Tournament Club Of Iowa – Best Of Intentions
By E. Nolan
You’ve played the course. We all have. The course begging for a tweak here or flip there. We’re all experts as golfers, especially when our ball ends up in a particularly unplayable spot. It’s not our fault… it’s the architect’s, the manager’s, the superintendent’s. “This hole could be so much better if…” and “Who in their right mind puts a tree there?”
That’s where career golf management professionals like Stephen Kahler come in. Stephen essentially earned a Masters in golf management through Troon, then branched out on his own to take on courses needing or (more importantly) wanting help… courses like Arnold Palmer’s Tournament Club of Iowa, just north of Des Moines.
I first played the Tournament Club in 2012 and loved it (mostly). It’s more accurate to say, “I loved what it could be.” Admittedly, the first hole on each side bothered me, taking driver out of hand… forcing long irons… forcing layups. My least favorite holes were 11 and 12 – a short par 4 with so much potential wasted by dense overgrowth, followed by a dogleg hole that essentially forced a layup to a small area most double-handicaps could never reach the green from. Those four holes bothered me but, otherwise, the rest of the course design impressed. I left absolutely convinced of how great Tournament Club of Iowa could be… IF. It would take some undertaking, and a serious commitment from ownership and membership but, man… would it ever be worth it!
Enter the undertaker – Stephen Kahler. He, too, saw the enormous potential, and was excited to find incredible support amongst an ambitious ownership and passionate membership. Everyone was ready to dig in.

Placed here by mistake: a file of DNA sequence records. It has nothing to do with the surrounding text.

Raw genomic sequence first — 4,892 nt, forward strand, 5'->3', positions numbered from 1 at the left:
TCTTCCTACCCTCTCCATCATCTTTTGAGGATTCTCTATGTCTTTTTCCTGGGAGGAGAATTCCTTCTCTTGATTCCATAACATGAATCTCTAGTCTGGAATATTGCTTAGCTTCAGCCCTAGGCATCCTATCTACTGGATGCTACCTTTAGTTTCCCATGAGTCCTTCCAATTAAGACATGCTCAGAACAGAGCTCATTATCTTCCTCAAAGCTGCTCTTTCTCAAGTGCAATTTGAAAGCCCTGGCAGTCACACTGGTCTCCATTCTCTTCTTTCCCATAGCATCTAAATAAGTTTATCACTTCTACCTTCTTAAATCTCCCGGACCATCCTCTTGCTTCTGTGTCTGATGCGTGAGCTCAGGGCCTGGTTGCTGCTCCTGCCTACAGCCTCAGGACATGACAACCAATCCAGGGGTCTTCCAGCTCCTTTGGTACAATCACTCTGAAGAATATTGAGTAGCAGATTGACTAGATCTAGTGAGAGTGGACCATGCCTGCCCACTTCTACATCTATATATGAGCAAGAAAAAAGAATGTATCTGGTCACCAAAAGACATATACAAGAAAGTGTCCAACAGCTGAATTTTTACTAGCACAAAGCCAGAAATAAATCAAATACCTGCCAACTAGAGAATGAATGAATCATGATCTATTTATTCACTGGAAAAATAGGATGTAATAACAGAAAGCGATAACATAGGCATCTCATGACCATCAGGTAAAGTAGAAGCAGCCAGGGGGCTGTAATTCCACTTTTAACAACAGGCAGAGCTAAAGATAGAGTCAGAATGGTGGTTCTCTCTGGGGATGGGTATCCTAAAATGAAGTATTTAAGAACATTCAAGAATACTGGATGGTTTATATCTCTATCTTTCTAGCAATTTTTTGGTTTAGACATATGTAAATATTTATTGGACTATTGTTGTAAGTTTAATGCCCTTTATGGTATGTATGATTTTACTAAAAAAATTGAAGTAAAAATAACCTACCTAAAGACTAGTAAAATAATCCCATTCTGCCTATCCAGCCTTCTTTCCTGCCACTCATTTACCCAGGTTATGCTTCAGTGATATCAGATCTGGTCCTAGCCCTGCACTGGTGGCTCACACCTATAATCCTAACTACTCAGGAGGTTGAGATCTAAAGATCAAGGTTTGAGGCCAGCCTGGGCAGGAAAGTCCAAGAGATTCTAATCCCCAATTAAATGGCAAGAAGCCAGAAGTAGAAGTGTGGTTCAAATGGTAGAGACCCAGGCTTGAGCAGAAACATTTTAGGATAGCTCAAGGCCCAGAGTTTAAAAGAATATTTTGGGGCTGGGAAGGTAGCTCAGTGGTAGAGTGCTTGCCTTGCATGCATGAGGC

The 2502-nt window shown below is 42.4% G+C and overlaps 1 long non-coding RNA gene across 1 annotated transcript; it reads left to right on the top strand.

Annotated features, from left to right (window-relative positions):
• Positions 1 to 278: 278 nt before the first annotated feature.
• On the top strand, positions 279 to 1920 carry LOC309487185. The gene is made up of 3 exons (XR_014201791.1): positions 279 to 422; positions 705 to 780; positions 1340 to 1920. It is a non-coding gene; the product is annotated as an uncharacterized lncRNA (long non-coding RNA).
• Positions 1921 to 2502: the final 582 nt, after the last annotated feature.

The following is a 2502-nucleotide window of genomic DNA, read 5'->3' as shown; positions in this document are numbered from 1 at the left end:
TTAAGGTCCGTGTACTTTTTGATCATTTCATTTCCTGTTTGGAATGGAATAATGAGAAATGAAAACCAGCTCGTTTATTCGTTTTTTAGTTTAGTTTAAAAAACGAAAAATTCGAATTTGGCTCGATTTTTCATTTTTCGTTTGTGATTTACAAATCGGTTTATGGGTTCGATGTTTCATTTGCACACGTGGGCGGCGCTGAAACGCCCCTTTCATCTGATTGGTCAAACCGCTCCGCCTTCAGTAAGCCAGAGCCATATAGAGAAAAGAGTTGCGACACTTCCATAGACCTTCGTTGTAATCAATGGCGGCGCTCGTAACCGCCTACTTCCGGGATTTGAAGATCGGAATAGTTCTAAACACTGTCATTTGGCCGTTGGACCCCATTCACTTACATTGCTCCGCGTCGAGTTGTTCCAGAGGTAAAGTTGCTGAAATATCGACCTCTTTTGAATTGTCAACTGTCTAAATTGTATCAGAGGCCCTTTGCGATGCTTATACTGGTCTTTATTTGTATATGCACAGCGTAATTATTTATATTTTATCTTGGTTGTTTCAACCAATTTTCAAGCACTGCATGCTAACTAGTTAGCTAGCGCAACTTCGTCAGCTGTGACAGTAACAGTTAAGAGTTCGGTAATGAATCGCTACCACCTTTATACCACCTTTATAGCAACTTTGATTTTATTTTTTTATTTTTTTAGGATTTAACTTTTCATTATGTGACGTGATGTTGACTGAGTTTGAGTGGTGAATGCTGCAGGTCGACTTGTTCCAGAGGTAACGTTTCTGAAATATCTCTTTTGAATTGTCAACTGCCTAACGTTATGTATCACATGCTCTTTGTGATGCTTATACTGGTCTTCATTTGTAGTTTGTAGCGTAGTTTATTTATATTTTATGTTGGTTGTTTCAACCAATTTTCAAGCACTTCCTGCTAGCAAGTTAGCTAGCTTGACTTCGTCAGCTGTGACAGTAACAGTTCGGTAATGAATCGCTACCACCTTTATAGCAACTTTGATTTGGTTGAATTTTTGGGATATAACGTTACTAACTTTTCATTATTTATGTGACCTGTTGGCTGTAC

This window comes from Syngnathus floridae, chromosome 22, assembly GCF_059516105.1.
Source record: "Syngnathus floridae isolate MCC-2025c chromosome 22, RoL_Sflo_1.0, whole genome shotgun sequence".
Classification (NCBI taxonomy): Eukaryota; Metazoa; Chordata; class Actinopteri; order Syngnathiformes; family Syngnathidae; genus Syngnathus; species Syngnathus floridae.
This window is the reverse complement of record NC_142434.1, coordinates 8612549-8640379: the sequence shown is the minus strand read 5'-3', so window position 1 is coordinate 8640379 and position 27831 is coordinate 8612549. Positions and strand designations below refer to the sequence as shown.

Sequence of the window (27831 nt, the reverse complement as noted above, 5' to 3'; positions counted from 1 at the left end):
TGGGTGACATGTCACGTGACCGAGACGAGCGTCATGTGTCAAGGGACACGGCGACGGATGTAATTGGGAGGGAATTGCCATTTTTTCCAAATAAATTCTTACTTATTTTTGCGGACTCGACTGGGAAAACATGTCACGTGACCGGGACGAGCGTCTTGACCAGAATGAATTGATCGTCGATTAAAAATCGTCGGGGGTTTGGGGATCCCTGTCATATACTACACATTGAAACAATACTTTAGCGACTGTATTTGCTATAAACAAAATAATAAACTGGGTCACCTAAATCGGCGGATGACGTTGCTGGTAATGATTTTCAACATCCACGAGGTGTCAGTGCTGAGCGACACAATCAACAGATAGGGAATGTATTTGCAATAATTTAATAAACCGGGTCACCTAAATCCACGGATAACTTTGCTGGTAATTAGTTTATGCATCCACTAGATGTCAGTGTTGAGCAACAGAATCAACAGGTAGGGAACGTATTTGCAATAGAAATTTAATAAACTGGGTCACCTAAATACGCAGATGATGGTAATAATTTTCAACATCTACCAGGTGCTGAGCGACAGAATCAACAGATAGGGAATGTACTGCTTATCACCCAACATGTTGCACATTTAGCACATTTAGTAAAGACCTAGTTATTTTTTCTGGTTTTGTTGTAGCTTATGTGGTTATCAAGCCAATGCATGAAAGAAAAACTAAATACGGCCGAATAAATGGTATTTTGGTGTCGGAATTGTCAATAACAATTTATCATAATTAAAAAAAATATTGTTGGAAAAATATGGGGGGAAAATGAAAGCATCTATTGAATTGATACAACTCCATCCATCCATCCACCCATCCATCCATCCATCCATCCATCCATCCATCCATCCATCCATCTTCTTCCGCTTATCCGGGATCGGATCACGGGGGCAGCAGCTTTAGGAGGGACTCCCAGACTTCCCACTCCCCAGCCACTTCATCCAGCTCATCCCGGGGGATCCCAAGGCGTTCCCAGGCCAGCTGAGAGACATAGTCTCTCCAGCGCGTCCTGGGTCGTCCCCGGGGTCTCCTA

The Tournament Club of Iowa you’ll play next time will be quite different from the TCI you played before. One of the principal architects in the original project (Jim Felton) even toured the property with Stephen, offering up a notebook full of suggestions. “Another set of tee boxes (The “Masters”). Removing a few punitive trees. Changing pars on a couple holes.” That was just the beginning.
“Honestly,” Kahler stops still to emphasize his point. “Every. Single. Change… was suggested and made with the goal of enhancing the golfer’s experience. There were some things we didn’t want to give up but had to because they just made more sense overall.”
That started with flipping the nines. The new starting hole (former #10) now has better teeing areas and wider landing and approach areas, vastly improving playability. Everything I disliked about the former #11 (now #2) is gone and almost everything I disliked about the former #12 (now #3) has been adjusted. “Where you usually land,” Stephen pointed out (right side of the fairway) “You can reach the green now. Those trees that used to block your approach… gone.” And the rest of that back nine needed little to no improvement.
“We did hate giving up that (former) closing trio,” Kahler admits, contending many felt it was the best closing stretch in Iowa. “But those three holes are still as great as they ever were, and… maybe even better.”
Better? How could they be better if they weren’t changed?
Because… now that’s not the end of the story – now you get to play nine more holes! Plus, in May of 2021, Tournament Club of Iowa opened Palmer’s Pub, a new and fully-stocked “Halfway House” conveniently on the way to the new Hole 10.
The new 10th used to be an awkward opening Par 5, a hole with an elevated tee shot that punished great drives by most with a roll into wetlands. Now, it’s a stellar Par 4 – a one-less-shot concession they gladly made once Jim Felton informed them the former 6th hole was actually “miss-parred.” Far back as anyone could remember it had been played as a long and awkward Par 4. It was built to play as a Par 5. “I’m telling you,” Stephen says with contagious excitement. “Everything just makes so much more sense (now).”
That’s a lot of changes for a course that has shattered play records the past two years, with over 75,000 golfers visiting since the season opened in 2020. “We didn’t have to make the changes. People would have kept coming. We wanted to make the changes. And the reception has been fantastic!”
Speaking of receptions, the hilltop clubhouse has been completely remodeled – separating the Copper Oak restaurant area from the event space – and Tournament Club of Iowa still offers convenient (almost) on-site lodging packages with the QUBE Hotel. “We don’t own or manage the hotel,” Kahler points out. “But we complement each other very well.”
There are an awful lot of compliments associated with the Tournament Club of Iowa these days. Stop by this season to share your own.